The Chandelier has the inscription: "EX DONO JACOBI MINGAY ARMIGERI DOMINO REGI E CONSILIARIIS. ANNO DOMINI 1791." However, contrary to expectation, the chandelier does not date from 1791, nor was St John the Baptist's church the recipient of the gift. The date of manufacture may be conjectured by reference to chandeliers at Uffington, Lincs (1685), Egerton, Kent (1699). Totnes. Devon (1701), and Walpole St Peter, Norfolk (1702). The suspension-ring at St John's is like those at Egerton, Totnes and Walpole St Peter, whilst the flower ornaments between the upper branches are like those at Uffington. The tier of scrolls is repeated at Totnes and Walpole St Peter, and the two sections above the globe are repeated at Egerton and Walpole St Peter. The St John chandelier may, therefore, be supposed to date from about 1700. The maker was possibly Robert Rowland of London, or his son of the same name. The chandelier is in good condition apart from the absence of a finial. From the height of the corresponding empty space it may be deduced that the finial was a dove, identical with those at Totnes and Walpole St Peter. The original recipient of the gift of this chandelier was St Peter's, Thetford. A memorandum in the handwriting of James Masters, one of the wardens, records that 'the Brass Chandelier was bought second hand of the Church wardens of …in Norfolk' and that it was put up as part of a restoration which culminated in the re-opening of the church on 19 February, 1854. The payment for the chandelier was £10 8s, of which £2 was met by subscriptions. The payment for carriage was 3s. 6d. The name of the church in Norfolk was never added, as though Masters did not know it, or was not permitted to reveal it. A history of Thetford does, however, name the church, and quotes the chandelier's inscription. James Mingay, the donor, was a bencher of the Inner Temple, and, in 1791, was living in Bedford Row, Holborn. The original setting of the chandelier has not been identified, but would still have been a church. Circumstances that caused a large chandelier, dating from about 1700, to be redundant in 1791 and made Mingay aware of its availability are clues that strongly point in the direction of one of the more important London churches. Because the chandelier was not inscribed originally it was probably paid for out of the rate. Even since 1854 the chandelier has had a chequered history. In 1879 it was moved again, and this time to St John's School on the opposite side of the street. On 17 April the vestry resolved tha the offer of the School Committee to purchase the chandelier for £5 be accepted. On 9 April 1885 the decision was reversed, and it was resolved that the chandelier be purchased back from the School Managers for £5. The churchwardens for 1885-6 duly paid that sum. There is photographic evidence showing the chandelier still in position in 1942. After a period of being stored in the tower, the chandelier was restored at his own expense, by Jack Schrier, metal-worker of 12 Magdalen Hill, Winchester. It was re-hung in 1954. The chandelier is suspended, as it was in 1942, from the single tie-beam of the nave.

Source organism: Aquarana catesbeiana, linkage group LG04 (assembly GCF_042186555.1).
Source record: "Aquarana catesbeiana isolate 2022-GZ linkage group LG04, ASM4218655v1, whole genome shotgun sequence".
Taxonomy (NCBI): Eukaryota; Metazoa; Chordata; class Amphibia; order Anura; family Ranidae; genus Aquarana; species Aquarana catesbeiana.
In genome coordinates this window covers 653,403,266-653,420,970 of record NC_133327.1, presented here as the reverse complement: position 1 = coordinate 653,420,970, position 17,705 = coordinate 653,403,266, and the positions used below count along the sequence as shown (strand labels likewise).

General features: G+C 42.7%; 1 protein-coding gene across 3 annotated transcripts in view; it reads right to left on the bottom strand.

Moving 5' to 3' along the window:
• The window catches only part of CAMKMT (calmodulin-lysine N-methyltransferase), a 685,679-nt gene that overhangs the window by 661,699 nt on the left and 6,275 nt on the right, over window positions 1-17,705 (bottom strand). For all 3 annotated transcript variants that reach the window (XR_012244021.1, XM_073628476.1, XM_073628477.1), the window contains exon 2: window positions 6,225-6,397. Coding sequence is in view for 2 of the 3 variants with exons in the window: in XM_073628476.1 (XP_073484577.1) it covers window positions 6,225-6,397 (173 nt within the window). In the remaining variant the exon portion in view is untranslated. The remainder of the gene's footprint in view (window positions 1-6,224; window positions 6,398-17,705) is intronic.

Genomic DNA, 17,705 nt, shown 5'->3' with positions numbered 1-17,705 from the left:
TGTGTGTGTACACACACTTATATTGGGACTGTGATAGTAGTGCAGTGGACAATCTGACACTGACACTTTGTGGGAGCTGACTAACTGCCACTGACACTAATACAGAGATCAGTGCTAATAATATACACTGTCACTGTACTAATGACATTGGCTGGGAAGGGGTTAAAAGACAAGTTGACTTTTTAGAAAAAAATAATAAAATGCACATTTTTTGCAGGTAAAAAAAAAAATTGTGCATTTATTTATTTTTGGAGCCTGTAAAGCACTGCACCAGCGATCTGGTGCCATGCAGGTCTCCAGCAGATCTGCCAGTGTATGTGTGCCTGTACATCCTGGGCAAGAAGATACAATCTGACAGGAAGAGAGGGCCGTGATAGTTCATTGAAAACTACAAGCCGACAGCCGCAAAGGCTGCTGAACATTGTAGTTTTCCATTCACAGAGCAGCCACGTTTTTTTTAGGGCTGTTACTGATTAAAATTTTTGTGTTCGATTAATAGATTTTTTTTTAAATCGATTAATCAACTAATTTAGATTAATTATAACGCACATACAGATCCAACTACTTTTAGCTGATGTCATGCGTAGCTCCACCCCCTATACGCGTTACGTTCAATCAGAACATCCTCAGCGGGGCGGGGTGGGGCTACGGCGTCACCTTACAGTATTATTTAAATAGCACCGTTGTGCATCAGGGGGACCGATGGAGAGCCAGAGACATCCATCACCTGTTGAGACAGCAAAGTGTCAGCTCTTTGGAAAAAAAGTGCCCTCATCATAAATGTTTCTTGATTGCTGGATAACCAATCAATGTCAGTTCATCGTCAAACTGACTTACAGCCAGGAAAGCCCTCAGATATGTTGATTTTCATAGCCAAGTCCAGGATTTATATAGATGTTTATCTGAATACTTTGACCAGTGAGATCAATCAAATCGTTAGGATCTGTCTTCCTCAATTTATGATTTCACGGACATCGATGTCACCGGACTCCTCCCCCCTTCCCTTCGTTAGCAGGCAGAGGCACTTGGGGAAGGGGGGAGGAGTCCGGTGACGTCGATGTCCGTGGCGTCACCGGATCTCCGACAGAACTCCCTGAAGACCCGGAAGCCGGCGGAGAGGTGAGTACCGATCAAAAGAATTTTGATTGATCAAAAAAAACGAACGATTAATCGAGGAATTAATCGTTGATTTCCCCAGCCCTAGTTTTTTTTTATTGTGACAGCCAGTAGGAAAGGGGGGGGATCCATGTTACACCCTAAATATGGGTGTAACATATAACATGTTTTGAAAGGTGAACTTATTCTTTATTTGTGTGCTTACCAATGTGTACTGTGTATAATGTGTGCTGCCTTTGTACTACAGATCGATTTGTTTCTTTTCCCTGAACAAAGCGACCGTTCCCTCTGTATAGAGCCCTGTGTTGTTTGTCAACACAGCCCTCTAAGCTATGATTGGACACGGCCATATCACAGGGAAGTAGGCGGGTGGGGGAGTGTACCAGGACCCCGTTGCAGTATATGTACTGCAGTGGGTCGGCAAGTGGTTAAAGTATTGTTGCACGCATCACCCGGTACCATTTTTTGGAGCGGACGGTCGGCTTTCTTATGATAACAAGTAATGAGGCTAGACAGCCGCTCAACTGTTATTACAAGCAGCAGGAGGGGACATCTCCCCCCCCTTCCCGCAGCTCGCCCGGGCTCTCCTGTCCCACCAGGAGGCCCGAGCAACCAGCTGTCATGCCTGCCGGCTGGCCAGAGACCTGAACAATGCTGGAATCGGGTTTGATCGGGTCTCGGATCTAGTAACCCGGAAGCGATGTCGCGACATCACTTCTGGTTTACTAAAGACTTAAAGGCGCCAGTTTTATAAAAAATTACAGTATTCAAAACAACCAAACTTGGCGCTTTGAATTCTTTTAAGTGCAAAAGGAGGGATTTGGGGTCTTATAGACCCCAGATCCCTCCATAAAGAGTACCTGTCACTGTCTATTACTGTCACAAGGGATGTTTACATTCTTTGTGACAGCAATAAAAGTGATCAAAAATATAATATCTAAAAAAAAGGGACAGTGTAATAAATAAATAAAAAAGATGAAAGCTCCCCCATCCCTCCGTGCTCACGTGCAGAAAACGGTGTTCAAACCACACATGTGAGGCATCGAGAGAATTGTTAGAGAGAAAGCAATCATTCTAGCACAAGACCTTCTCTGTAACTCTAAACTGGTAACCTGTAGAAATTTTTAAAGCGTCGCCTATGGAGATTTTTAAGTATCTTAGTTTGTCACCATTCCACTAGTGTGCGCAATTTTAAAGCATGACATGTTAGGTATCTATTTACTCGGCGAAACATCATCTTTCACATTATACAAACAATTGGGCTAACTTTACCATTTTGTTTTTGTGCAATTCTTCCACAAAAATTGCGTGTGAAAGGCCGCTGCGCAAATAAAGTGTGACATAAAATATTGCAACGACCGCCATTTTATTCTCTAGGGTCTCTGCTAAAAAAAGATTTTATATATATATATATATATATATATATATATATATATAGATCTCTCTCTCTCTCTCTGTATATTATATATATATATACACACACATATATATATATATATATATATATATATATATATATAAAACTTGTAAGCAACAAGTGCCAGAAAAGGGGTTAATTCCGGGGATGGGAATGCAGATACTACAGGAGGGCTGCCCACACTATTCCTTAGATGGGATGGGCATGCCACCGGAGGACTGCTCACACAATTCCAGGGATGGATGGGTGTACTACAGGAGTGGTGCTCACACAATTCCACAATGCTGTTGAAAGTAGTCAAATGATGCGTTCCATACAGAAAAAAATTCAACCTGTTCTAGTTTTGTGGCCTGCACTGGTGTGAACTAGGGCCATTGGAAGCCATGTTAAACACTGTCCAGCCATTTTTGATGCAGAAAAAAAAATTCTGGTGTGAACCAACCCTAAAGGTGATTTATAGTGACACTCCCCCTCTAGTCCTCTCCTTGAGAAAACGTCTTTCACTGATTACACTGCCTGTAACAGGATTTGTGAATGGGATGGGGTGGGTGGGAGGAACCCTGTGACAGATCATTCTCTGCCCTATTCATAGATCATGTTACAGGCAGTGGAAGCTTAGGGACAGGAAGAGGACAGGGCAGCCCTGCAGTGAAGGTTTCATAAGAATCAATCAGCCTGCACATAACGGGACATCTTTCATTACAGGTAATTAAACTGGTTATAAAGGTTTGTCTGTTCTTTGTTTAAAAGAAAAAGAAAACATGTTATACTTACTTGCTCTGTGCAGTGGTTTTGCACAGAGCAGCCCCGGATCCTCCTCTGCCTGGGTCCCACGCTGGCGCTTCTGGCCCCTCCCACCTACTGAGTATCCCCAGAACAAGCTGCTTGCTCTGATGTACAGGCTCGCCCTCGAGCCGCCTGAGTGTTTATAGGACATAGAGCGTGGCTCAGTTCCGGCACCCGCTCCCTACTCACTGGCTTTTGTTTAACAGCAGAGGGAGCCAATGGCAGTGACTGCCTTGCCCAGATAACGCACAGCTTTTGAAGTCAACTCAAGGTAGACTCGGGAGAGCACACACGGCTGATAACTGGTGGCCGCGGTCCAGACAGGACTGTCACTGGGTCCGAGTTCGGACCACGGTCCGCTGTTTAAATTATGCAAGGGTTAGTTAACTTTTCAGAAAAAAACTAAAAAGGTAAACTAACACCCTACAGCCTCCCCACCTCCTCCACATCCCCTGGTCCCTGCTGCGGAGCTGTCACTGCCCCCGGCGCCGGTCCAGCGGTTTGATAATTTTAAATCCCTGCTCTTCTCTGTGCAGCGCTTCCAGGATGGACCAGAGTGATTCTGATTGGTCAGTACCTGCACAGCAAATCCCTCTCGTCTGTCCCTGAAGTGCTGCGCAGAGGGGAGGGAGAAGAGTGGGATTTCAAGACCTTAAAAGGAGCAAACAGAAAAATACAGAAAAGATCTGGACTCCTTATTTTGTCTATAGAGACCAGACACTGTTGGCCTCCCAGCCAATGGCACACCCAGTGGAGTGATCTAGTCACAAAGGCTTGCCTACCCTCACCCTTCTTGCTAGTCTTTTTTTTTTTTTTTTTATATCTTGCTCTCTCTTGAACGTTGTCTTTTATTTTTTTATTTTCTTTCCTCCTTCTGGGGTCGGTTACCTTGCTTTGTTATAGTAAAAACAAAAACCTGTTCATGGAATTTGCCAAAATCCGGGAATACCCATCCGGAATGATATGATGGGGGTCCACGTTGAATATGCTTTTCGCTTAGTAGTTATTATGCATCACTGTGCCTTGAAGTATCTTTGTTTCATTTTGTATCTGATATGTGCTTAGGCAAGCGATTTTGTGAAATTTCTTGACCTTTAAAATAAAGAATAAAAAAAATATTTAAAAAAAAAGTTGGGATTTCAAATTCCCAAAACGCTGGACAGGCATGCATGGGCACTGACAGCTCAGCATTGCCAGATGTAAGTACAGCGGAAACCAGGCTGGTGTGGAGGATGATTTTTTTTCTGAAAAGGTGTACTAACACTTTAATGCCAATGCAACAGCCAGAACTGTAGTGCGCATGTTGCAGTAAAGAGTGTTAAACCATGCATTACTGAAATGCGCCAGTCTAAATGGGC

The Rood Screen, Pulpit and Chancel
The fifteenth century oak rood screen is surmounted by the rood (the cross with the figure of Christ). The mortices are still visible in the roof where the original rood was attached. At one time the screen would have had a rood loft, or gallery, above it. These were impressive structures, about six feet deep, made to accommodate the rood, and perhaps singers and an organ. The priest would also have read the Gospel from up here. Rood lofts were ordered to be destroyed by an Elizabethan Act of 1561, but part of the rood loft passage can still be seen through the walls on both sides. It is the external access to the rood loft in St John's which makes it so unusual. On the north side of the entrance to the chancel is the 15th century pulpit. Bishop Thomas Ken (1637-1711) the famous hymn writer, when he was a prebendary at the cathedral, frequently preached from here. Just beyond, there are small openings cut low down in the solid part of the screen. These are 'elevation squints', cut so that children could see the uplifted Host during Mass. They are very rare, and in Hampshire unique.